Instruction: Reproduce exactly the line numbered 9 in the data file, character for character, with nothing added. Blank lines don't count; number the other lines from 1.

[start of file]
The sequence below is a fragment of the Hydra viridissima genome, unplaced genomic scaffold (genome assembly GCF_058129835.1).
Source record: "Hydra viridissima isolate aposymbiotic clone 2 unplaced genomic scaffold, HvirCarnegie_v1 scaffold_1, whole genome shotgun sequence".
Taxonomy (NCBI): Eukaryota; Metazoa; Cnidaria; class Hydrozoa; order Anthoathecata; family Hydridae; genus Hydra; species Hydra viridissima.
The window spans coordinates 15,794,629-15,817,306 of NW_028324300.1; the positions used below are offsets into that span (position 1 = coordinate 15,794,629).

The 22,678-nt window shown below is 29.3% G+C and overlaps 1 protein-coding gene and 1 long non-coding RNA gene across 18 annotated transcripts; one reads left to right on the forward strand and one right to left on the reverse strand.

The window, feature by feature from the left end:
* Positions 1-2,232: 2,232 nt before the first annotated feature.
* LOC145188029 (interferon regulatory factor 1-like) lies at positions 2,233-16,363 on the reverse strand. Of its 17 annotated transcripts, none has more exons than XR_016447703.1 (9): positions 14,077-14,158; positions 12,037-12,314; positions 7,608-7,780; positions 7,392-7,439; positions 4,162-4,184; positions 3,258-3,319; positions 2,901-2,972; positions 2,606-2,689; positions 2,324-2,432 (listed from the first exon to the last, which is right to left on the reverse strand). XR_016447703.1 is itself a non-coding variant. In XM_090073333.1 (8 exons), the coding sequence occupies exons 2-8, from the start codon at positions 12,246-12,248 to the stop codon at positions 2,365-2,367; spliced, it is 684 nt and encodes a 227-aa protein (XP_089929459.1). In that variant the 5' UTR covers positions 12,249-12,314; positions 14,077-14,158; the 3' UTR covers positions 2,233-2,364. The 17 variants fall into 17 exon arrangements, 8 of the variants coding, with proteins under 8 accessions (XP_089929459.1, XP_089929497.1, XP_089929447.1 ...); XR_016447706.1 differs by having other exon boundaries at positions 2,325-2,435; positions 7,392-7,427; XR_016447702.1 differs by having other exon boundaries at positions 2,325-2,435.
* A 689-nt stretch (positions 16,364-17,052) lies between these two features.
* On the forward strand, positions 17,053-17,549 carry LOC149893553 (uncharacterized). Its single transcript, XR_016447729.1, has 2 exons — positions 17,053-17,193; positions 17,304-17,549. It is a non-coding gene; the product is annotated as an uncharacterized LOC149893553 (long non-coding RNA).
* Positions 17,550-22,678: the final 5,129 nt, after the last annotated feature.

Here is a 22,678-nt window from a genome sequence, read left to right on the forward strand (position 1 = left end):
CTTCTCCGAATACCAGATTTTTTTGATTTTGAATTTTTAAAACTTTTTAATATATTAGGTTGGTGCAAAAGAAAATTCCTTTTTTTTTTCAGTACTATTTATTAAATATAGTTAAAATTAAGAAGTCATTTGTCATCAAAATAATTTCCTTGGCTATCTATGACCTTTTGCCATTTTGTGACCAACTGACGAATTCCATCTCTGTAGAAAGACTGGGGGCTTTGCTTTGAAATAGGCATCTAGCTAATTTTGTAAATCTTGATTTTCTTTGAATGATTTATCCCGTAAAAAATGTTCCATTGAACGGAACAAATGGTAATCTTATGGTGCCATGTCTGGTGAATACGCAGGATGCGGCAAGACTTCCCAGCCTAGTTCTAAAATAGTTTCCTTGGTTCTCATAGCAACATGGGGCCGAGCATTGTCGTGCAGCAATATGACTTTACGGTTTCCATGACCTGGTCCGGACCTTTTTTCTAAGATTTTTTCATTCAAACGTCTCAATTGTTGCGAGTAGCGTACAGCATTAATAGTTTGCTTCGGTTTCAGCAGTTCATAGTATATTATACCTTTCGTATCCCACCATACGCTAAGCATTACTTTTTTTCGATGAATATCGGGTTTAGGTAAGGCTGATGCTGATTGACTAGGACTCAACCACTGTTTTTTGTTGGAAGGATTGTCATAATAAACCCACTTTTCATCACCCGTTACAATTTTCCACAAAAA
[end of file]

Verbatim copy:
* A 689-nt stretch (positions 16,364-17,052) lies between these two features.